Wendy Jones’s Recovery Story

What Recovery Means to Me

Wendy Jones

I am a person in long-term recovery. What that means to me is that I have not used alcohol or mood-altering drugs since March 14, 1994. More than a passage of time without using substances, however, recovery to me is becoming the person I was meant to be rather than someone defined by the consequences of her addiction.

Recovery means I am a tax-paying citizen and a homeowner. It means I found and married the love of my life, Gary. It means I had a long and successful 29-year career with the Minnesota Historical Society and then had the courage to walk away and try a new path. It means I have run twelve marathons, that I am finishing a MPA at the Humphrey School of Public Affairs, and that I volunteer as an election judge. It means I am blessed to have my health, a job that I love, and friends who are my family. It means that I became stronger, rather than self-medicated, with the challenges life continued to send my way even in sobriety. Long-term recovery means that I am alive today to share my story.

Although I entered recovery at the end of my 20s, I didn’t really understand substance use dIsorder or recovery until over twenty years later. In 2017 I was looking for ways to give back to the community through volunteerism, and I discovered Minnesota Recovery Connection (MRC). I thought I might like to help others who were seeking recovery, so I enrolled in MRC’s Recovery Coach Academy to be trained as a Peer Recovery Coach. The experience changed my life.

The Recovery Coach Academy opened my eyes to the science of addiction and recovery. I wondered how I had lived in recovery for over twenty years and did not know that I was managing a chronic disease? It helped me see the deeply ingrained stigma against addiction and the myriad ways in which it influenced attitudes, health care, criminal justice, and public policy. And I finally understood that there are no wrong pathways to recovery. For years I had felt that I’d done something wrong because I never went through a twelve-step program or attended an AA meeting. I had found recovery through a different kind of outpatient program, and through running. I now understood that recovery is never one-size-fits all, but too often our society blames the person, not the treatment, if it fails.

I started volunteering with MRC and became a recovery advocate. Instead of being ashamed to talk about my substance use disorder, I made a point to be open and frank. I had a responsibility to model hope, to show that recovery is possible and that recovery looks like many things. Although I could not have foreseen the turn of events that led to it, eight months after I completed the Recovery Coach Academy I became MRC’s Executive Director. Today, almost three years into the job, I could not be prouder to be serving the recovery community and working on social justice issues in ways I never previously imagined.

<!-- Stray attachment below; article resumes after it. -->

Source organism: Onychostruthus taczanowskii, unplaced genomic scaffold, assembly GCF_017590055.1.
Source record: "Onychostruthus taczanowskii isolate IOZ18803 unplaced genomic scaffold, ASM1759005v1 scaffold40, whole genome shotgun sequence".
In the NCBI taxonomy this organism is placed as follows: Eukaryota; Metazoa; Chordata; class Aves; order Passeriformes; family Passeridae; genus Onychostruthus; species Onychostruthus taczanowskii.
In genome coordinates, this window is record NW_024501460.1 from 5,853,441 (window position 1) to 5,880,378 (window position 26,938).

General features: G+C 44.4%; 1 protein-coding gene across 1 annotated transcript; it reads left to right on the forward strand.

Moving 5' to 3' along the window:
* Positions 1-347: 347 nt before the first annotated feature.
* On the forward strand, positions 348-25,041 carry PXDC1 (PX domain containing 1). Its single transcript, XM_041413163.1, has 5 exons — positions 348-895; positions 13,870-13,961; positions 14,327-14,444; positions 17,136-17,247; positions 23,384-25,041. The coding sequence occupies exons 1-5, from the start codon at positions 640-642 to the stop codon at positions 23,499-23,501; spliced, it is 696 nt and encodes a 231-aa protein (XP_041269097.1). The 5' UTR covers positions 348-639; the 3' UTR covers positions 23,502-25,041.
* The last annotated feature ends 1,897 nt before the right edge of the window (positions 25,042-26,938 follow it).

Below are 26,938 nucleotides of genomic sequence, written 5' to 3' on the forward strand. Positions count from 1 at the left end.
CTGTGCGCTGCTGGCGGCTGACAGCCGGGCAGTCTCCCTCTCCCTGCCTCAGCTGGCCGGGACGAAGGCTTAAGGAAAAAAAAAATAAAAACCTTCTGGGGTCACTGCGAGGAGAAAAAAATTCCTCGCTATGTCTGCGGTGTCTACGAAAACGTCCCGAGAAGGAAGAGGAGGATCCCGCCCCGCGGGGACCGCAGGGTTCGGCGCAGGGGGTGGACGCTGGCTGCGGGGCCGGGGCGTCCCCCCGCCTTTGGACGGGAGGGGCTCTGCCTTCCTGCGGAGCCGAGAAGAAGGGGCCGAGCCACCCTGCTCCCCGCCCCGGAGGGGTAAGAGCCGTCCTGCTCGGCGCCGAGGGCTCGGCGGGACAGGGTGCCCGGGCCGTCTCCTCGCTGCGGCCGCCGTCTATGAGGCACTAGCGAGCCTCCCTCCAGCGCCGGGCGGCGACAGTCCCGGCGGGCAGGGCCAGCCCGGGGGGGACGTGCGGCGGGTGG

Recovery is beautiful, glorious, wonderful and amazing, and it is not without its challenges. I still struggle with some of the underlying issues and behaviors that made me abuse substances and become addicted, but my brain and my body have healed from the disease that hijacked my life. WIth all my heart, I want others to be able to heal, to find recovery and feel no shame in the process. Recovery can start anywhere and anytime. Waiting for someone to hit “rock bottom” before prescribing the care they need is like telling someone we won’t treat your cancer until it hits Stage Five. How many more people could find a path to joining the nearly 23 million Americans living in recovery if there were no shame or stigma attached to addiction, if we approached it as a medical condition, and if we treated each person with compassion instead of punishment? How many more people would be alive today to share their stories?

Imagine if we lived in a recovery-oriented society. A society where everyone understands that substance use disorder is a medical condition and people do recover. A society where choosing recovery means rejecting shame, stigma, and discrimination. A society where people in recovery live life fully.  This is the vision I share with you today, and the vision I am working towards every day. I invite you to join me. Together, recovery is possible.


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1 thought on “Wendy Jones’s Recovery Story”

  1. This is an amazing story. You should be so proud of yourself, it gives me hope that my son will have a wonderful future in recovery.

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